in the Public Realm
Want to receive the CultureNOW newsletter in your e-mail inbox? Click here to sign up for our mailing list!

Previous Newsletters Vol. 2 Issue 10 - October, 2012
ARCHTOBER 2.0: More is More

Could it be barely a year ago that we were thrilled to be invited to be one of the 31 cultural organizations participating in Archtober, the Inaugural month-long Festival of Architecture in New York City. We are party animals, but by November we were completely fried by all that celebration as we galloped around the city madly commemorating everything conceivable. There are now 44 partners (and counting) who are holding (when we last looked) 458 events in 31 days that we’re trying to post on our calendar as fast as our not very nimble fingers can type, which may, alas, be a losing battle.

As a founding partner, we at cultureNOW have obligations. We had to step up to the plate, be role models and set an example. One of the highlights of Archtober is the ‘Building of the Day’. The architect gives a lunchtime tour of the building to the handful of lucky people who registered early. For those of you with day jobs and other scheduling conflicts there is fortunately, our version. All you have to do is turn on our app on your smartphone and it opens with iconic images of each of the chosen buildings and best, you can listen to the architect on your own time.

But, wait, there's more. Initiative Number 2 is The Podcast Project launching, naturally in Archtober. For several years we have been enthusiastically shoving microphones in front of every artist and architect who we wanted to meet and begging them to share their visions about their projects. We decided to formalize it officially and have set a goal, since goals are important, of listening to 50 artists and 50 architects, all New Yorkers (so that we can use our metrocards). With Archtober, we jumpstarted the project and we're well on our way. We also thought it would be fun to put faces to the voices, so on Saturday we hosted the first of our four Archtober events ‘Meet the Podcasters’ at the Center for Architecture in the Archtober Lounge.

Which brings us to Initiative Number 3. Not content to let a day go by unacknowledged, we decided to co-host three historical walking tours this month, starting last Sunday with our annual tour of Harlem: The Capital of Black America for openhousenewyork. Even though we dressed a tad optimistically for the weather, you will be pleased to know that we are successfully self-medicating and expect to be fully recovered by the 21st when you will find us recording the placing of a plaque on the unmarked grave of General Horatio Gates at Trinity Cemetery (with Fraunces Tavern and the Daughters of the American Revolution, no less). Turning to the newsletter at hand, in the spirit of the season, we had great fun selecting every building, artwork, and collection to showcase from the menu of opportunities available during Archtober without even resorting to all six degrees of separation. More is More!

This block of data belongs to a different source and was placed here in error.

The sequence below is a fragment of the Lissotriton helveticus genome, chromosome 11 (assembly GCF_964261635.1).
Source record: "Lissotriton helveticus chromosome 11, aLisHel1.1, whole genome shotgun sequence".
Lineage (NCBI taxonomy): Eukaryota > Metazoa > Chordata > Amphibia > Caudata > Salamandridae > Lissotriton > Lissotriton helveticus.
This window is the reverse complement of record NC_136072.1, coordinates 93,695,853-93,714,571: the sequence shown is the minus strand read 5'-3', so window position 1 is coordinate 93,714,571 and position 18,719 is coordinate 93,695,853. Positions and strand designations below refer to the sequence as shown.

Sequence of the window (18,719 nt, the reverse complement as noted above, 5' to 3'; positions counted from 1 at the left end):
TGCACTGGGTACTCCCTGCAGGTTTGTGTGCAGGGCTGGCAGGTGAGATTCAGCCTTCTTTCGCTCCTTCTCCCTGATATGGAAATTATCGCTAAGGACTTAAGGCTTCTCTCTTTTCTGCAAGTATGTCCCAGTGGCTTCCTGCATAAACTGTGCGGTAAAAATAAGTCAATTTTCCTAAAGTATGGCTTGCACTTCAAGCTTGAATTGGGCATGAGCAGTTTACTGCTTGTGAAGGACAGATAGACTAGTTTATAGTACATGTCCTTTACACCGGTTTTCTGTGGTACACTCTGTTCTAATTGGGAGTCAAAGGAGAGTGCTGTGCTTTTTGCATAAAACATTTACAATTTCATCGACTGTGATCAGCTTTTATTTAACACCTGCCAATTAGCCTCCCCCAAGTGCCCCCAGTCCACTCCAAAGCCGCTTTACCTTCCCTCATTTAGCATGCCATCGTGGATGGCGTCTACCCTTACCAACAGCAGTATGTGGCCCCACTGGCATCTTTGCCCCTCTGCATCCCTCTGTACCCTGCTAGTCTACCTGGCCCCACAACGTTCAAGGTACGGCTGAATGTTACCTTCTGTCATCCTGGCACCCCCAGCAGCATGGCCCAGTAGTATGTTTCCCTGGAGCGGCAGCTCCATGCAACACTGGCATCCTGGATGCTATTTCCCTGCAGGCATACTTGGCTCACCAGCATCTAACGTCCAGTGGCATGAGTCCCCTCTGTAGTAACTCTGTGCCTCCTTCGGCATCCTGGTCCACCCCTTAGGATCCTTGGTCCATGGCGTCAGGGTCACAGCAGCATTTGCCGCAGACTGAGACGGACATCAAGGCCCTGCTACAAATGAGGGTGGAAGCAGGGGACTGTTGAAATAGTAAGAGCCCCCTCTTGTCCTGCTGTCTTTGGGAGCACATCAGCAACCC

Abby Suckle, President

Cities everywhere have been decorating their blighted buildings with murals. We turned to Harlem this month because the neighborhood is peppered with paintings depicting all subjects on all surfaces including the usual suspects: public schools, underused buildings and parks, blank walls, and the less usual such as the glass facade of Harlem Hospital, and the now endangered gates painted by Frank Gaskin aka ‘Franco the Great’.

We’ve been partnering with the Creative Arts Workshop for Kids. Initially begun as a pregnancy prevention program for at risk teenagers in Harlem under the auspices of Columbia Presbyterian Hospital (the idea was that if they were painting they couldn’t be having sex), a concept that must have worked as there are a lot of murals and Columbia is still a funder.

The themes depicted in the murals are both community based and inspirational. Harlem Projections for instance is an homage to the Harlem Community showing some famous Harlem Residents such as Ella Fitzgerald. Peace Place looks at the world through the 80 homeless young painters' eyes. And 1285 Avenue of the Americas was actually painted by young juvenile offenders in a pre release program (it's their first foray south into Midtown).

Harlem Projections (2009)
Photo courtesy of CAW

1285 Avenue of the Americas (2011)
Photo courtesy of CAW

The Flowers of the Past are Gardens of the Future (2010)
Photo courtesy of CAW

Peace Place (1995)
Photo courtesy of CAW

We thought you might want to take a tour of the 'Buildings of the Day'. This year some of the buildings are historical icons of New York like Seagrams, Grand Central and TWA and new icons of New York like FDR Four Freedoms Park opening next week.
Grand Central Terminal
Building of the Day: Oct. 24th
© the New York Transit Museum

Eldridge Street Synagogue
Building of the Day: Oct. 28th
Peter Aaron © Esto

TWA Flight Center
Building of the Day: Oct. 4th
Photo courtesy of Beyer Blinder Belle Architects & Planners LLP /